If a dying or dead fish sinks to the bottom of their tank, plecos will eat it. Another reason plecos may eat other fish in the tank is stress. Have you noticed the number of smaller fish in your aquarium dwindling? Do you keep hearing an aggressive splashing followed by one of your fish missing? If so, you may find that your Plecostomus is feeding on its tankmates.
Why do Plecostomus fish feed on their tankmates?
They are opportunistic feeders
Plecostomus originated in South America, and they are a type of suckermouth catfish. They are added to tanks for their beauty, but also because they do a great job cleaning the tank. These fish are omnivores, and feed on the algae that grow in your tank. However, they also need protein such as worms or pieces of shrimp.
Usually, if your pleco is eating its tankmates, it’s because the other fish are about to expire. Plecostomus are scavengers, and they will take food where they can find it.
They are hungry
Many new fish owners see the algae build up in their tanks, which can be unsightly, and as a solution, they buy plecos to clean it up. However, they do not realize that within a week, these efficient suckers will have all the algae cleaned off and will once again be looking for food.
After a pleco has finished off all the algae in your tank, it will need regular feedings in the form of algae tablets, squash, cucumber, and bloodworms or shrimp. These proteins help your pleco thrive and not seek out other fish as a meal.
They are stressed
Since new owners don’t know that Plecostomus fish need additional food, they can inadvertently starve their pleco fish. Starvation causes immense stress. However, other issues can cause your pleco to become stressed and lash out at other fish.
If you notice erratic swimming, changes in coloration, a slimy secretion on the skin, gasping for air, or scraping at the bottom of the aquarium, these are all signs that something is wrong with your pleco.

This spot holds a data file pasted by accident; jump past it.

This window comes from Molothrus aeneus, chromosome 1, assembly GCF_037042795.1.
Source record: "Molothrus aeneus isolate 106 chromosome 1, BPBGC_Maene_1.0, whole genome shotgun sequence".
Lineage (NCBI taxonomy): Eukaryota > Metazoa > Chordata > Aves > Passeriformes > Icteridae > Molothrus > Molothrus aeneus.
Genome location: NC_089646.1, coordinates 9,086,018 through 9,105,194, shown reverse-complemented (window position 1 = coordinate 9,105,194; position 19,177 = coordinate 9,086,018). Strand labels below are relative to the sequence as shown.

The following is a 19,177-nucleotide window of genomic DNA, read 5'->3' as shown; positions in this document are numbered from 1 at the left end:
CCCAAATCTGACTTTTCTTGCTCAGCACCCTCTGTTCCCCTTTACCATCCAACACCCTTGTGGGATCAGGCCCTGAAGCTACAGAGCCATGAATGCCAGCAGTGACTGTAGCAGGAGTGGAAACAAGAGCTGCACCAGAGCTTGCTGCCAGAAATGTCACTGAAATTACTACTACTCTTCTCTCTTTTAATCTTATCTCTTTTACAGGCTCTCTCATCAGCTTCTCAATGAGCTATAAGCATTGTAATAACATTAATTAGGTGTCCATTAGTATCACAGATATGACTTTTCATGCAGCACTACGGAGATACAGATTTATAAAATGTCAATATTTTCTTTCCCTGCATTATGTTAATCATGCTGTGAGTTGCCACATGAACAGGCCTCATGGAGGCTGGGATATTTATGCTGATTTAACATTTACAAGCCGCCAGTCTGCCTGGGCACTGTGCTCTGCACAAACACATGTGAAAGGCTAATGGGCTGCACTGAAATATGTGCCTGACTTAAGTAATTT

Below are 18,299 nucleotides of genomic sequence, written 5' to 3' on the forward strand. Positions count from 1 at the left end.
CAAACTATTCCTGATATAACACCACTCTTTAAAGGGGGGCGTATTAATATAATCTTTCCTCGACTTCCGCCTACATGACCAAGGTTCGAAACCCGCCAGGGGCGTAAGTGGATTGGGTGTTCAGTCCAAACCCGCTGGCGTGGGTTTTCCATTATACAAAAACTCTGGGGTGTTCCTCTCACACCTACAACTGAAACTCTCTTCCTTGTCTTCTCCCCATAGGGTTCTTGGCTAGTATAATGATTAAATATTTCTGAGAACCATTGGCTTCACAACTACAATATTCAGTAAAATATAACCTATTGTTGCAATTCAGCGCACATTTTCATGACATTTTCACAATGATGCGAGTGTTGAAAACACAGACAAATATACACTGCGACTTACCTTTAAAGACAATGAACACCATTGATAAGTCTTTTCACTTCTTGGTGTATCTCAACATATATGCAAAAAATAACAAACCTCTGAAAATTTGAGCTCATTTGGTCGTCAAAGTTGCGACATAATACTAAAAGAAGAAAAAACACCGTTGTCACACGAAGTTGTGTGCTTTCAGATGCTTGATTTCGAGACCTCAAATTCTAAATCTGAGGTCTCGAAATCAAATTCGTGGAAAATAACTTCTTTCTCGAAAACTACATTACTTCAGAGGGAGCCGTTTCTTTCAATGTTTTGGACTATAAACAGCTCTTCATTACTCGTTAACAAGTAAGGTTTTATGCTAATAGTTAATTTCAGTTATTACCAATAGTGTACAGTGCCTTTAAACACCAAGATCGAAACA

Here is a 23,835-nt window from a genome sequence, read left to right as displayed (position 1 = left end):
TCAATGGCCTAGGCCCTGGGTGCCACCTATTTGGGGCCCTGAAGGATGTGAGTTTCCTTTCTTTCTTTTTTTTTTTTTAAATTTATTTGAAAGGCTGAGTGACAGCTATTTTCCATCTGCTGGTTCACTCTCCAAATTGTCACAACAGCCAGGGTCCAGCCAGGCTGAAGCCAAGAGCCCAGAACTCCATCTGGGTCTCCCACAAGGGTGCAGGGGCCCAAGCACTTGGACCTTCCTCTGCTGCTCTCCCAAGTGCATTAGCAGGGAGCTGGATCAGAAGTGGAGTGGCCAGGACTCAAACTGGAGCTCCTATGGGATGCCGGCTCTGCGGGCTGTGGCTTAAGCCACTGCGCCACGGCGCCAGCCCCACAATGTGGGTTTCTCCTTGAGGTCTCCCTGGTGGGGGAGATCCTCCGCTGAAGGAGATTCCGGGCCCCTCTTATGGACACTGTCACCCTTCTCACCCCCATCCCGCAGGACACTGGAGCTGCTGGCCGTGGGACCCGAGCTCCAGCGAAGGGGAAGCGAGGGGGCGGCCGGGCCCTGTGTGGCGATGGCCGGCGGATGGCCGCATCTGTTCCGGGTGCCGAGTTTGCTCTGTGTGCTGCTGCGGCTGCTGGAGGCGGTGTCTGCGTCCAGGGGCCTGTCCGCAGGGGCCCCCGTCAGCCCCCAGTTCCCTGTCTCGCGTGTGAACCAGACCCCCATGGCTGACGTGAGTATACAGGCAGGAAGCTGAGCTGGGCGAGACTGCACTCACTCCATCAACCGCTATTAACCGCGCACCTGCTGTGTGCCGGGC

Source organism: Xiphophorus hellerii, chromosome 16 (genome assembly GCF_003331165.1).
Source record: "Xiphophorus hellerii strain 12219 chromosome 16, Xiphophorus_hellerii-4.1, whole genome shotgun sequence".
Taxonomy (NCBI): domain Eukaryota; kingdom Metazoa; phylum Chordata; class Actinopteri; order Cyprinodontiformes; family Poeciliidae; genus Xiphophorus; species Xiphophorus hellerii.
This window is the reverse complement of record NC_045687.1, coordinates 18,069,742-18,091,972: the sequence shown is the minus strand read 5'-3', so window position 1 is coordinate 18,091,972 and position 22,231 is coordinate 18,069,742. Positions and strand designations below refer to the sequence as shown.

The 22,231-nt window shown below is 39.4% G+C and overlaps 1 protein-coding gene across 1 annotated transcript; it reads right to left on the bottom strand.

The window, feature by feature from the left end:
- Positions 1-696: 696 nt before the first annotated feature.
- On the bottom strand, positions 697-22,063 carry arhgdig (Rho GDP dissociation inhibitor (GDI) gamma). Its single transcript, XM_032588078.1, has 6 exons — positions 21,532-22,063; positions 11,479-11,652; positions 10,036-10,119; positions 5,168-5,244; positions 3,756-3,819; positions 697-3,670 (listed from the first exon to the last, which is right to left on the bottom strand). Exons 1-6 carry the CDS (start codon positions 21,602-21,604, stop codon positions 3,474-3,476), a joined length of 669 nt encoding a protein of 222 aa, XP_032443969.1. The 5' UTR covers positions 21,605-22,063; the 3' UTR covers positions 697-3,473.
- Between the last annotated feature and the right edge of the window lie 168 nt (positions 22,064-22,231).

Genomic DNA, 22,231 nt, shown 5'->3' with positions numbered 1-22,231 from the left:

Here are some of the causes of stress in a Plecostomus fish:
- Too much ammonia
- Overcrowded tank
- Skin irritation
- Poor tank quality
You should work to fix any of these issues right away or your pleco could die. In addition, this stress may cause him to act out. Plecostomus fish are not aggressive fish and they do not want to confront other fish. If yours is eating other fish, he is likely reacting to extreme stress.
What are the best conditions for a Plecostomus fish?
Plecostomus at the pet store appears small, but they can grow much larger. Most people buy these fish without realizing they reach up to 12+ inches long. They need plenty of space and freshwater to survive.
An adequate-sized tank for a Plecostomus depends on the species. Smaller species could live in a 20-gallon tank, while larger ones need up to 75 gallons.
You should only put one pleco per tank for two reasons: 1) they can be territorial with other plecos, and 2) each pleco needs a large amount of water and space to thrive.
The quality of the water is essential in making sure your pleco is happy. Your tank should have a filtration system. The environment should have stable water temperature and quality, and you need to check the pH balance every week.
Every 2-4 weeks, you should change out 10-25% of the water and you should replace the filter once a month. Following these steps will make sure the water stays healthy and clean.
Plecostomus are shy fish who like to hide, so you should provide them with plenty of space to shelter themselves. They will also enjoy live plants and pieces of wood, which can double as hiding spots and a food source. If a Plecostomus fish is thriving in the right conditions, it can live 10- 15 years.
How can you keep your other aquarium fish safe from a Plecostomus?
Plecostomus fish are generally good tankmates. They do well in community tanks that are not overcrowded and that have gentle, peaceful fish. If your Plecostomus is being aggressive to its tankmates, you may want to test the water and observe the environment to determine what is stressing the fish. Some well-meaning owners think releasing plecos to local streams will solve the problem. However, plecos are not native to most regions and can become invasive species. These highly adaptable fish burrow into mud banks, devastating local environments.
In conclusion, if you suspect your Plecostomus fish is eating other healthy fish in your tank, you may need to check the water quality and meet your fish’s needs. However, plecos may eat other fish that are dead and dying simply because they are opportunistic feeders. These fish aren’t typically aggressive, but if owners release them into local streams, they can wreak havoc, so be sure you know how to care for your Plecostomus properly.